Rebellion and Reaction Civil rights activism was the catalyst for a heightened interest in social causes during the sixties, especially among the young. Students for a Democratic Society (SDS) launched the New Left. Other prominent causes of the era included the anti-war movement, the women’s liberation movement, Native American rights, Hispanic rights, and gay rights. By 1970 a counterculture had emerged, featuring young people who used mind-altering drugs, lived on rural communes, and in other ways “dropped out” of the conventional world, which they viewed as corrupt.
End of the Vietnam War In 1968, Richard Nixon campaigned for the presidency pledging to secure a “peace with honor” in Vietnam, but years would pass before the war ended. His delays prompted an acceleration of anti-war protests. After the Kent State University shootings, the divisions between supporters and opponents of the war became especially contentious. The publication of the Pentagon Papers in 1971 and the heavy bombing of North Vietnam by the United States in December 1972 aroused intense worldwide protests. A month later North and South Vietnam agreed to end the war. The last U. S. troops left Vietnam in March 1973; two years later the government of South Vietnam collapsed, and the country was reunited under a Communist government.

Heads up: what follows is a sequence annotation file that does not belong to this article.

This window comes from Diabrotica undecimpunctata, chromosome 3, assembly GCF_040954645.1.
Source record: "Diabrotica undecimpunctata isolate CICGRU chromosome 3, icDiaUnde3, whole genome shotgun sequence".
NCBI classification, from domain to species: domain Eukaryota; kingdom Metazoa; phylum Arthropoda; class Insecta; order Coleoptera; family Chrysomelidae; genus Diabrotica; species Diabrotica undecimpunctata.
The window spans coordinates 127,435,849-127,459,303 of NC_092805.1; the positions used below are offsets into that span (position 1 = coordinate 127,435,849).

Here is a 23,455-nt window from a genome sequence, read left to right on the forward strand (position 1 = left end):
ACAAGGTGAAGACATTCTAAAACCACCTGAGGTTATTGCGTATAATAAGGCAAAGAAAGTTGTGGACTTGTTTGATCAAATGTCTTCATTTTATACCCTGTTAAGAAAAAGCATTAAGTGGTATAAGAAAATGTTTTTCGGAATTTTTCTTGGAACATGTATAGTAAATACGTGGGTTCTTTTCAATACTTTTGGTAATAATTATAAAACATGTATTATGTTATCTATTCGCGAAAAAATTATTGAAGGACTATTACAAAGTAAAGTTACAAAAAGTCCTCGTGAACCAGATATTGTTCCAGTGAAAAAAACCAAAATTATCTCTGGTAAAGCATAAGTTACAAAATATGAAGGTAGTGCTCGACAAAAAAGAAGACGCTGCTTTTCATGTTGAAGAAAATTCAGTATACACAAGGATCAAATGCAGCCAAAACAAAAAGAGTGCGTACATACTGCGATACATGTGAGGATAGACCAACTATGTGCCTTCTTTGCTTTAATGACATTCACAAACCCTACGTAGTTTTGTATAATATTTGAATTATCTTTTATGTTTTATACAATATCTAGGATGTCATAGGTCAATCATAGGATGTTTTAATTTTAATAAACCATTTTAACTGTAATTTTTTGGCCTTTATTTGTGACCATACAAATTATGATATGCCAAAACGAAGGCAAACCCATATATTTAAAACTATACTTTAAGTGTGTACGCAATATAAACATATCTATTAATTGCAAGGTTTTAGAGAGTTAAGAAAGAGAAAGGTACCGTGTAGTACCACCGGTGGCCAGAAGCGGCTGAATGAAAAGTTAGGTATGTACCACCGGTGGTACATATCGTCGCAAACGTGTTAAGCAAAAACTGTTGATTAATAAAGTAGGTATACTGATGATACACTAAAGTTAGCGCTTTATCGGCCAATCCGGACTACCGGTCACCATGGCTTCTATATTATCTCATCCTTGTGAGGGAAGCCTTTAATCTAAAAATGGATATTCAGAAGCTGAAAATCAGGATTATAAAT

Watergate In an incident in 1972, burglars were caught breaking into the Democratic campaign headquarters at the Watergate complex in Washington, D. C. Eventually the Committee to Re-Elect the President (CREEP) was implicated, and investigators began to probe the question of President Nixon’s involvement. Nixon tried to block the judicial process, which led the public to call for the president to be impeached for obstruction of justice. In 1974, in United States v. Richard M. Nixon, the Supreme Court ruled that the president had to surrender the so-called Watergate tapes. Nixon resigned to avoid being impeached.
Middle East Crisis After the 1973 Yom Kippur War in the Middle East, the Organization of Petroleum Exporting Countries (OPEC) declined to sell oil to nations supporting Israel. President Carter brokered the Camp David Accords of 1978, which laid the groundwork for a peace treaty between Israel and Egypt.
U. S. Food and Drug Administration approves the birth-control pill
Betty Friedan’s The Feminine Mystique is published
U. S. planes begin a fourteen-month-long bombing campaign aimed at Communist sanctuaries in Cambodia
Ratification of the Twenty-sixth Amendment gives eighteen-year-olds the right to vote in all elections
The Watergate scandal unfolds
In Paris, the United States, North and South Vietnam, and the Viet Cong agree to restore peace in Vietnam
Congress passes the War Powers Act
Saigon falls to the North Vietnamese